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Re: Retracting the term ownership (was: Re: Separate trusted computing d

From: Marcus Brinkmann
Subject: Re: Retracting the term ownership (was: Re: Separate trusted computing designs)
Date: Fri, 01 Sep 2006 23:50:04 +0200
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At Fri, 1 Sep 2006 22:37:06 +0200,
Pierre THIERRY <address@hidden> wrote:
> Scribit Marcus Brinkmann dies 01/09/2006 hora 20:34:
> > > I love the quote, but it isn't very relevant. What TPM shows is that
> > > the nature of divulgence can be altered through technical means.
> > > Given such technical means, it is not obvious that Jefferson's words
> > > (or any of those who preceded them) remain true today and in the
> > > future. [...]
> > Well, it would be an interesting trick if you could change the nature
> > of information by mere postulation of a believe about it.
> If I understand Shapiro well, his wording is important: the nature of
> divulgence, that is the way information is given out, is something
> essentially different from the very nature of information itself.
> Of course, if I give you a paper to read it in a vast room full of other
> people moving around, chatting and doing many osrt of things, while
> trying to check, from my desk, that you don't copy the ifnormation, I'll
> have a hard time.
> But if I keep the paper in my hands, merely letting you read it in front
> of me, you will have a hard time making a copy. Of course, it depends of
> your memory, of the means you will have at hand (micro-camera in a
> button, a friend with a professional zoom on a camera, etc.) and of many
> other details of the situation.

I would likely refuse to read the paper under these circumstances.

But it is an interesting example.  Suppose you could invent a
mechanical device, that you strap around somebodies head, which will
monitor the eyes, ears and mouth of the person, and interfers when
copyrighted material is exchanged without a license.  It can also keep
your eyes open if you do not look at the advertisement.  Would you
support such technology?  In a sense, such a device is the logical
extension of TPM technology.

This is of course only a thought experiment, because no such device
exists, and is not likely to exist.  However, I still think there is a
grain of truth in the analogy: In both cases, the goal is to put
information into somebodies reach while still controlling this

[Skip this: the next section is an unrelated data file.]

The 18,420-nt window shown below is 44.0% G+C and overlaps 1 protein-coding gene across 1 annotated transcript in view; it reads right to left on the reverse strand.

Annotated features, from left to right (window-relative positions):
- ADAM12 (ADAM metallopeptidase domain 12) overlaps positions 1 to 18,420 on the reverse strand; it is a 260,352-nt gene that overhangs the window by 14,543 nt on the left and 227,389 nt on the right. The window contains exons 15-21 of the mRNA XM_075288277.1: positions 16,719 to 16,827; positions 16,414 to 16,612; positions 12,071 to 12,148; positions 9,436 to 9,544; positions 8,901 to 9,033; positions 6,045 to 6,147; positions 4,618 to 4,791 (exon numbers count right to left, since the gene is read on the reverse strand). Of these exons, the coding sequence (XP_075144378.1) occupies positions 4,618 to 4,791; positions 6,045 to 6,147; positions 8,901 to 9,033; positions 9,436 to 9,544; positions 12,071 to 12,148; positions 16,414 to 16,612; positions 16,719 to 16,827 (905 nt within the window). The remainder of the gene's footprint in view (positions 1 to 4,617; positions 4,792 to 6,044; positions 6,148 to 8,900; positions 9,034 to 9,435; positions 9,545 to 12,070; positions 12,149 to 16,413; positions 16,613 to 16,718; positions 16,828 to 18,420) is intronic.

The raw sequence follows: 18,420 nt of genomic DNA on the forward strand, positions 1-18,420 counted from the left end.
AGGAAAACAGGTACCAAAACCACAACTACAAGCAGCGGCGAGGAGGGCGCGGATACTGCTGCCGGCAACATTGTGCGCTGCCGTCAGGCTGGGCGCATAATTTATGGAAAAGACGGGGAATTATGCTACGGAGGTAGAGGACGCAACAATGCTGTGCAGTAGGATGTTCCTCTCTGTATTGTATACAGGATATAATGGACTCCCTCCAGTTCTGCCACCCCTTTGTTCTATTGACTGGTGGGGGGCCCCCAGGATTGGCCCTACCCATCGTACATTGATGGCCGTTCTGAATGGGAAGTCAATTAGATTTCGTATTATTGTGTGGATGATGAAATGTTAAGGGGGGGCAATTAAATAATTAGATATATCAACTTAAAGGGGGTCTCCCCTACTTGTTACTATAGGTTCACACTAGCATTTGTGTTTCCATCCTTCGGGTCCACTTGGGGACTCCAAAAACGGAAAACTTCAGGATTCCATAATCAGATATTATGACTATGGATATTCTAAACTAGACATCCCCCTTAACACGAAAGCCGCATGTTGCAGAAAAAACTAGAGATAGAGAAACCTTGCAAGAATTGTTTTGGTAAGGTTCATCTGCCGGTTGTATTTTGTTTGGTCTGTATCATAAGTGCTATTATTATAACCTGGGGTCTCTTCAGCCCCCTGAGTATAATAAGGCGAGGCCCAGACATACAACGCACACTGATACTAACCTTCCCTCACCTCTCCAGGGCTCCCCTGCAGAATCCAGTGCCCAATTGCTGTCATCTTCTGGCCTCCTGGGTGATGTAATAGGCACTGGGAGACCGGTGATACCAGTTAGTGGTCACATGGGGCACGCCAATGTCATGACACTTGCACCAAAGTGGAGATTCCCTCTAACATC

information.  Disney wants people to identify with their latest
cartoon character, but at the same time they want to control all uses
of that cartoon character.  This gives Disney control over the
culture, and thus over the population.  Use cases of trusted computing
at the work place are similar: TPM can be used to exploit the labor of
the workers, while at the same time controlling tightly how the
workers can do their job.  That's a new version of the old song of
disempowerment of workers, with easily predictable, desastrous
consequences for the population.

The struggle against "trusted computing" is nothing less but a
struggle for self-determination and freedom of thought and expression
of the individual.

> TPM won't change by any means the very nature of information, and as you
> said it, only one full leakage is needed to leak the information to the
> whole world. Which is, IMHO, a very good thing. But the attempts at
> modifying the way you access information are real, and they do change
> something.

I definitely agree that they change something.  If they wouldn't, no
harm could result, and we wouldn't even need to have a discussion.  I
consider the threat of trusted computing very real, as I do consider
the harm it can inflict on society.

> If you view a movie on a totally TMPed sysytem, with the
> hardware, graphic card and screen that are checked to provide secure
> channels, you will have a hard time to succesfully leak the information
> without loss.

Actually, I think it is quite easy with analog to digital conversion.
The reproduction can be made arbitrarily close to the quality as the
movie is displayed on the restricted hardware, this means that the
copy will possibly be as good as the "original" as you are allowed to
see it.

There is an economic barrier to make the first copy, but any costs
(which will be comparatively small) is completely amortized by the
marginal costs of zero of any further copy once the first copy has
been made.  The incentive to make this first copy is quite strong.

Nothing of this is in any sense new or surprising.  I recall from my
music lessons in school that it was common practice a couple of
hundred years ago to have people in a concert or opera which would
remember the melodies and write them down when they were back home.
Compare this to your exampe above.

What changed and keeps changing is how capable our systems of
reproduction and restriction respectively are.  However, it is my
opinion that the capability of the systems of reproduction today
constitute such an enormous wealth for human mankind that it would be
immoral not to exploit them thoroughly.  How can we refuse to share
all our socially useful knowledge and works of beauty with the rest of
the world at almost no cost for us?  This is the moral question posed
to us by the 21st century.


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